Methods and Terminology

TO CONDUCT OUR ANALYSES, we combined publicly available data on Bay Area cities’ housing allocation numbers with publicly available U.S. Census Bureau data for median household income and racial composition. Using Pearson’s Correlation tests,7  we examined whether the demographic attributes were associated with the RHNAs for different income categories. Where historical data was available on permitting, we also used Pearson’s Correlations test to analyze whether there was any relationship between performance towards RHNA goals and city median income and city racial composition. Finally, we examined some of the cities which historically performed the best and worst relative to their RHNA targets.

In this report we utilize the following terminology (see the next column) to describe income levels and time periods. 

Terms & Methodology

Area Median Income The California Department of Housing and Community Development annually determines affordability categories based on MSA-level8  median income data from the U.S. Department of Housing and Urban Development. Income categories are then constructed as a percent of the median income value, and RHNAs are developed based on the following percent ranges:9

This table showcases the income category relationship to percent of area median income (AMI)

Regional Housing Needs Allocation (RHNA) Cycles The time period in which goals for housing development are set. The housing allocations are assigned to cities once every eight years, a time period that’s referred to as a “cycle.

This table showcases the RHNA cycle relationship to years (Bay Area only)
Bay Area Housing Allocations

THE HOUSING ALLOCATION PROCESS in the Bay Area begins with ABAG/MTC developing a methodology to determine how many units each local government should develop for four categories of household income. This methodology is determined prior to each eight-year RHNA cycle. Chart 3 shows the number of housing units within each income category that the State Department of Finance determined the region needed between 2015 and 2023.

Our analysis of the Regional Housing Needs Allocations methodology tested whether there were correlations between the cities’ median household incomes, cities’ racial compositions, and the number of units that were allocated to each city. It is worth noting that statutorily, councils of governments are required to consider ten different factors, but there is no explicit mandate to prevent racially disparate impacts. Out of six possible methodologies that ABAG/MTC considered during the planning period of 2015-2023 (the 5th RHNA cycle), ABAG/MTC opted for the “equity scenario” that was anticipated to promote socioeconomic equity to a larger degree than other scenarios. 

Our exploration into the racial and income dynamics of RHNAs was sparked by city planning research on exclusionary zoning. Exclusionary zoning refers to city practices that sharply regulate land uses and building codes, such as imposing stringent density restrictions, which have the effect of making housing more expensive. This results in restricting the number of low income residents and people of color who can afford to live within those jurisdictions. Exclusive zoning in the Bay Area and the rest of the United States has a long history, but in recent decades has been less explicit, expressed as a desire of homeowners to maintain or increase their property values and institutionalized through regulations that indirectly inhibit development of housing benefiting low income, homeless, reentry, and other marginalized communities.10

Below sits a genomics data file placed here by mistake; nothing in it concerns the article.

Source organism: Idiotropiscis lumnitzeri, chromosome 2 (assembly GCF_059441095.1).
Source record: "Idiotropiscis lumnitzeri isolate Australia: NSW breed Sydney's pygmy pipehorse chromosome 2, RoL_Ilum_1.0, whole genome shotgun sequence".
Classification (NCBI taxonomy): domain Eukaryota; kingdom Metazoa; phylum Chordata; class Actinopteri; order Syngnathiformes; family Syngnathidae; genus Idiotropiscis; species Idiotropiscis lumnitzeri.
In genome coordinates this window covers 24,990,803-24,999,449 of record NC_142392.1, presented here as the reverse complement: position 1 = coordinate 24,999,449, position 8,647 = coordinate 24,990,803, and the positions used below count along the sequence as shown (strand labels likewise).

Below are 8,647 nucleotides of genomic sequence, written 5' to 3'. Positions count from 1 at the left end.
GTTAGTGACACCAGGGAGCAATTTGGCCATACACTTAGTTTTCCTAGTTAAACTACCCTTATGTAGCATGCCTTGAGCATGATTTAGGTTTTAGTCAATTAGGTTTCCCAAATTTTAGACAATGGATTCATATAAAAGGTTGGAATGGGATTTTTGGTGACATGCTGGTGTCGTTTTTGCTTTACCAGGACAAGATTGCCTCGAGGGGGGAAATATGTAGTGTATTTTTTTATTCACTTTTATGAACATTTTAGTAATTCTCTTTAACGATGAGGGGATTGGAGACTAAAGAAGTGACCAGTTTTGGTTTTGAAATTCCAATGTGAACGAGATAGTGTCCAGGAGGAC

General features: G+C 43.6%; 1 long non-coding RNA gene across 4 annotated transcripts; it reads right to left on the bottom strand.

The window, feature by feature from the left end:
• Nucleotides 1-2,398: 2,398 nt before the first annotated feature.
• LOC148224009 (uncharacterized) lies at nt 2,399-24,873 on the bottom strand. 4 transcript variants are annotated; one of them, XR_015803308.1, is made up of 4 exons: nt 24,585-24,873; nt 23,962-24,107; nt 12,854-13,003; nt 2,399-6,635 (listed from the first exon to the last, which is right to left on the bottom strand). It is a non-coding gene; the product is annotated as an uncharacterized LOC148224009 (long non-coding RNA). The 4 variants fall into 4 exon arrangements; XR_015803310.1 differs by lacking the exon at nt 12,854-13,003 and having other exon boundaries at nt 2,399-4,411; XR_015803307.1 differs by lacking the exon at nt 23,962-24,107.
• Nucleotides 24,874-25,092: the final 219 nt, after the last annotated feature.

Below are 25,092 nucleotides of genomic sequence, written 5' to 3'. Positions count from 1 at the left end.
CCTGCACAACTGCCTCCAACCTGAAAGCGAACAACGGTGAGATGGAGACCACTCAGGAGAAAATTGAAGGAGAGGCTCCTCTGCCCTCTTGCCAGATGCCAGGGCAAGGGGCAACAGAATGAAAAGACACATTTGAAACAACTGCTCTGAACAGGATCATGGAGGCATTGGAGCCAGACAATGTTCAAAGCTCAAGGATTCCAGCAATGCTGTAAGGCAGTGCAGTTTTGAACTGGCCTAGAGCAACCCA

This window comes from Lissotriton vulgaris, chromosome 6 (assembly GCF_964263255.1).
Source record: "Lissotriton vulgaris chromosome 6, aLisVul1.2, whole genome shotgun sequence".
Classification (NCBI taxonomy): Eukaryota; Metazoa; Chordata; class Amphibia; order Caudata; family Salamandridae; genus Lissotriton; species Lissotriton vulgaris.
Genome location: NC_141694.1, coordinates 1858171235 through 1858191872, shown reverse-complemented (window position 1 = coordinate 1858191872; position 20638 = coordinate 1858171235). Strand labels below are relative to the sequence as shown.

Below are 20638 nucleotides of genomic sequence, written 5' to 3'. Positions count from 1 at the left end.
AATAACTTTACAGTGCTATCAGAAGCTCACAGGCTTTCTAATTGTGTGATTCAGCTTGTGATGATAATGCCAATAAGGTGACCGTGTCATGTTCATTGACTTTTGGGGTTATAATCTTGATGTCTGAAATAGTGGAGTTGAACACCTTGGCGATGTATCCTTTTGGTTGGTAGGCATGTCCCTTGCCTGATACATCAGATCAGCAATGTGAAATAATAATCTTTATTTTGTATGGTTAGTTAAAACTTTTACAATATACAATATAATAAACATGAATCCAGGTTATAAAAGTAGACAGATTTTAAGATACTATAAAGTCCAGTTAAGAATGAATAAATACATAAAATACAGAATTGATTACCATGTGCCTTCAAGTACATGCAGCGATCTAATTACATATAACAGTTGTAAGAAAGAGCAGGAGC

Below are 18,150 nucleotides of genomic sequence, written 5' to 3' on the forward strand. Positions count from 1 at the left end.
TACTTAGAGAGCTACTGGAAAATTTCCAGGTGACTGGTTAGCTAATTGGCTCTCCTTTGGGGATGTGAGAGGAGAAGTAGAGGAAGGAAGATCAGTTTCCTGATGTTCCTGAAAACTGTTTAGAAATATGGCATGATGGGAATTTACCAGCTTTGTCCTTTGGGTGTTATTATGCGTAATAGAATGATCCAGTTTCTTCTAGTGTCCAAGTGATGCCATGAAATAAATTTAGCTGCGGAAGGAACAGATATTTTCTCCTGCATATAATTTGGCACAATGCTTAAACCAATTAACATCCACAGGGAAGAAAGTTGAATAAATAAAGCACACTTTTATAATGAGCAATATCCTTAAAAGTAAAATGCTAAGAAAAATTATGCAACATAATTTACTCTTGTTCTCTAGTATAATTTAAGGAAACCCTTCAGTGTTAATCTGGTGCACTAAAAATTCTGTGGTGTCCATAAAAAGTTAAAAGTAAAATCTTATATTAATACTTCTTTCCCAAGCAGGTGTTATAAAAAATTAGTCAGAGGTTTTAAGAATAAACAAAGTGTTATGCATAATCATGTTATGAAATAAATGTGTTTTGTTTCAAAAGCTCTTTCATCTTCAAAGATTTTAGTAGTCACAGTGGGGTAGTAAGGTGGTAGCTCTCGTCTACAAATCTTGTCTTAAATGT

One way cities attempt to avoid affordable housing is to advocate for housing allocation methodologies which reduce the number of units that their jurisdictions are expected to produce. They additionally can opt not to designate areas of their jurisdictions as “Priority Development Areas.” Priority Development Areas (PDAs) are used to designate areas near transit stations where new housing development is to be concentrated according to the regional Plan Bay Area plan which ABAG/MTC updates every four years. Cities which have transit stations but which do not volunteer to create PDAs received dramatically lower housing allocations for the 5th cycle, which organizations such as Public Advocates and the Public Interest Law Project have argued since 2011 is a practice in violation of California’s Housing Element law.11  For these reasons, it is important to test to what extent race is associated with cities’ housing allocations.

Chart 2 includes a pie chart which showcases housing units allocated by income category. Bay Area Regional housing needs allocation, 2015-2023.

Our analysis revealed that there were moderately strong relationships between the percentage of cities’ non-Hispanic white12  populations and the total number of units allocated in the moderate, low, and very low income categories (hereafter referred to as “moderate and lower income”), as explored in the next section.

Allocations and Race 

FOR THE CURRENT RHNA CYCLE, cities with higher percentages of non-Hispanic white residents clearly received lower RHNA allocations of moderate and lower income housing units; in fact, city demographics were more strongly associated with allocations than city median income. Chart 4 shows the relationship between the percent of non-Hispanic whites in a city and the number of units allocated for the moderate income and lower categories.13 14  The orange colored trend line in the chart shows that as the percentage of white residents goes up, the number of housing units allocated to that city goes down.